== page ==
My week just gone has been filled with the funk and disco of Shalamar and McFadden & Whitehead, and the classical romance of celebrated French chanteuse, Edith Piaf.
Kicking off 2017 in operatic style is the return of London Grammar.
Guitarist Dan Rothman, multi-instrumentalist Dominic ‘Dot’ Major and vocalist Hannah Reid rocked the hearts of all who heard their melancholy music when they debuted four years ago. The trio’s album, If You Wait, contained deep pools of emotion capable of bringing tears to the eyes.
EPs are to albums what starters are to main courses. Or, at least, that’s how it has traditionally been. These days, EPs take all kinds of forms, from two-track 12” records to mini-albums.
In the past, I’ve included selected EPs within my main album round-up. Now it’s time I gave these releases a spotlight of their own.
Soultress Lianne La Havas, house artists Disclosure and Snakehips, rapper Lizzo, enigmatic R&B singer Abra, and so many more have released some superb EPs. As always, I wanted to include more – especially the aforementioned artists, as I have had many of their tracks on repeat this year. But here’s my choice selection of 10 which have stayed with me, and all offer something special in their own right.
10. Sinead Harnett – Sinead Harnett EP
9. Flawes – Ctrl EP
8. Shakka – The Island EP
7. Throwing Shade – House of Silk EP
6. Marie Dahlstrom – 0.0 EP
5. Kojey Radical – 23Winters EP
4. Jodie Abacus – For Real Life and Not Pretend EP
3. Charlotte Day Wilson – CDW EP
2. Jorja Smith – Project 11 EP
1. Kesley Lu – Church EP
Laura Mvula’s powerful and nuanced Sing to the Moon was a remarkable album made even more remarkable by the fact that it was her debut. Her second album doesn’t manage the all-out excellence of her first time, but it still a superb album in its own right that shouldn’t be missed.
Japanese vibraphone player, Masayoshi Fujita, may not be using traditional Japanese instruments on his second studio album under his own name, but his music nonetheless feels connected to the culture and traditions of his home nation. Apologues is a porthole to the palace of the mind. An instrumental album of subtle grace that requests your presence, rather than demands it.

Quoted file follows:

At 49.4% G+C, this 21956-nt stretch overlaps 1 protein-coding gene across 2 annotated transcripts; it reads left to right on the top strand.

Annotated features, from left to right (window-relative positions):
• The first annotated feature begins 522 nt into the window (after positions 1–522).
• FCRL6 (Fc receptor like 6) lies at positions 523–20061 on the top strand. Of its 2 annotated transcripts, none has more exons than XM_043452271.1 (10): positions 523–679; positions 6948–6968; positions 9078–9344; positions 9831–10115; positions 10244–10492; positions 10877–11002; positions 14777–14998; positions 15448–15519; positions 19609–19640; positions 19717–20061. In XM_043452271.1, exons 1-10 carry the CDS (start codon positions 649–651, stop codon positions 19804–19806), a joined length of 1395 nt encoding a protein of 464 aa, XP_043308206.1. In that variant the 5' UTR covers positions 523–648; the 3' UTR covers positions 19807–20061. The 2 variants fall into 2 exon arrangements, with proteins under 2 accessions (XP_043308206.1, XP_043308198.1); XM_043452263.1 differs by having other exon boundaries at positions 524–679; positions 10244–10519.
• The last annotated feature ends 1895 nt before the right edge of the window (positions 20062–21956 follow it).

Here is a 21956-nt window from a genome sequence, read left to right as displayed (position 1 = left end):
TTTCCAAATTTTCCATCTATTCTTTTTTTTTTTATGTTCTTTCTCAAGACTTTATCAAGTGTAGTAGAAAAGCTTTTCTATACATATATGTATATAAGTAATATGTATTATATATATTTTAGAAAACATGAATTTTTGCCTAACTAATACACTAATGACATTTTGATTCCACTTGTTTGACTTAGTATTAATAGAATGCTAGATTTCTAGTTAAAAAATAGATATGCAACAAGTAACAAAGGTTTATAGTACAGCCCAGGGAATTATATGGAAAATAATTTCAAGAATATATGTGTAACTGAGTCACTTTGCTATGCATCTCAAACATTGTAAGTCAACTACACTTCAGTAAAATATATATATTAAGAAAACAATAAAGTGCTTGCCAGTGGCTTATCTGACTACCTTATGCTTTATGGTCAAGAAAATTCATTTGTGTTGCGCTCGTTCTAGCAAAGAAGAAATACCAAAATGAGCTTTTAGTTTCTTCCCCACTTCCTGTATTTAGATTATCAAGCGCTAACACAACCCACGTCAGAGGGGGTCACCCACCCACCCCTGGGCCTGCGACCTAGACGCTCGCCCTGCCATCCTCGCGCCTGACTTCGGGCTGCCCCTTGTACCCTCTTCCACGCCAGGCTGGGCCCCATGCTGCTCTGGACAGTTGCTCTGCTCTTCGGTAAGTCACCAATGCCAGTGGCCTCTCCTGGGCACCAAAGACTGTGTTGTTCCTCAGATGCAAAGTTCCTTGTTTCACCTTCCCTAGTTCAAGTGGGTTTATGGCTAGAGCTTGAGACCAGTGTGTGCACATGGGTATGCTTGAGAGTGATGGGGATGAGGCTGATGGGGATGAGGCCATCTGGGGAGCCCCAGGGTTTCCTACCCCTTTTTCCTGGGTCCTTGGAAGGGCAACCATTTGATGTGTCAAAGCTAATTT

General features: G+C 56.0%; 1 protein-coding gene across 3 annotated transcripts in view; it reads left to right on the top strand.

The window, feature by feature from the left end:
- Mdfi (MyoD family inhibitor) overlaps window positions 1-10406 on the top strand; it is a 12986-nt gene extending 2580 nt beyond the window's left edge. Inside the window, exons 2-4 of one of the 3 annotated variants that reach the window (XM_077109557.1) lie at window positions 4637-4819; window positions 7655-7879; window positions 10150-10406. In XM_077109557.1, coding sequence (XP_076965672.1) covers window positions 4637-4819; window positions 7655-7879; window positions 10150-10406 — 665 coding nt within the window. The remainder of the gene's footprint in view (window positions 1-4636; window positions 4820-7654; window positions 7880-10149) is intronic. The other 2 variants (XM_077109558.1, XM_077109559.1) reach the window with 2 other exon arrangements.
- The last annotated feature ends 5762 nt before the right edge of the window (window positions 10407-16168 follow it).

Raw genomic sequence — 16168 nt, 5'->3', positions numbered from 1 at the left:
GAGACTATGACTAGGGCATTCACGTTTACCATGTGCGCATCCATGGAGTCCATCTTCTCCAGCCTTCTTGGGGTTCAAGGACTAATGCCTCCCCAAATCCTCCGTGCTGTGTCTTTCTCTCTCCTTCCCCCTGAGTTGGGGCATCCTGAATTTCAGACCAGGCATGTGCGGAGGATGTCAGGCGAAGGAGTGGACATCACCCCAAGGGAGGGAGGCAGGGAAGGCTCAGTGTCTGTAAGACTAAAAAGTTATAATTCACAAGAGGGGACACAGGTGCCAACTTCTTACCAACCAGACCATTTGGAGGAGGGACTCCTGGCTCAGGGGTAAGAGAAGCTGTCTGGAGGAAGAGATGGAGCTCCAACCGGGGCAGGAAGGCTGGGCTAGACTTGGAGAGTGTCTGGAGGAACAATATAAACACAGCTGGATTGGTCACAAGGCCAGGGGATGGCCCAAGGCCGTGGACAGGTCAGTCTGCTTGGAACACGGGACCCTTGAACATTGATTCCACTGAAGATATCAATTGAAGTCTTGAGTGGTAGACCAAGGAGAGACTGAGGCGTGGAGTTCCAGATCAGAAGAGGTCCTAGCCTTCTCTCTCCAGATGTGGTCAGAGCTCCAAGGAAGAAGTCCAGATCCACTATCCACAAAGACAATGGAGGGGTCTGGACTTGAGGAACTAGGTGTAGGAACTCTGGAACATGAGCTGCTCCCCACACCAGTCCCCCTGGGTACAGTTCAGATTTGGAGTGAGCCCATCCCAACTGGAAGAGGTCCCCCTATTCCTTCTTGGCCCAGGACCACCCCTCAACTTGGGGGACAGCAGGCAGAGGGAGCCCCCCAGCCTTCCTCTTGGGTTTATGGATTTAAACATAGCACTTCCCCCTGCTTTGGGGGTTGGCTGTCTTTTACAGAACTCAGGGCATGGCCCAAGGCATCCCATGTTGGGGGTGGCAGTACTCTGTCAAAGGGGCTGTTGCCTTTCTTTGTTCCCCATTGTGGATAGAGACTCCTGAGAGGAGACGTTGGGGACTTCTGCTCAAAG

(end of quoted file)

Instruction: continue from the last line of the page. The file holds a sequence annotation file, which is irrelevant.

It’s ironic, really. For a game about battling ghoulish creatures in typically disquieting surroundings, the scariest part about MediEvil 2 was facing up to its many nightmarish foes. I mean that literally, because lining up the broad sword-swings and crossbow bolts of bony protagonist, Sir Daniel Fortesque, with the rotting, uncoordinated corpses that stand in his way is tougher than juggling with pumpkins.
Royal Albert Hall, London
It was as strange as it was humorous. Nils Frahm, the German composer and tonight’s second headline act for Prom 27, Late Night with BBC 6 Music, had retrieved a pair of toilet brushes and had begun using them to beat the strings of his open-topped grand piano. Yet, as is this virtuoso’s way, with each twang and tremble, an inquisitive rhythm took shape.
Sharon Van Etten has a voice that stops you in your tracks and holds there, leaving you staring somewhere into the middle distance, as her words float around your head. This Brooklyn-born, singer-songwriter so far has four studio albums to her name – her latest, Are We There, was released just last year. But despite a number of recommendations, Van Etten’s music is not yet in my music library. I know: what have I been doing to myself, right? Plenty of time to change that, thankfully, and what better place to start than her new EP, entitled I Don’t Want to Let You Down?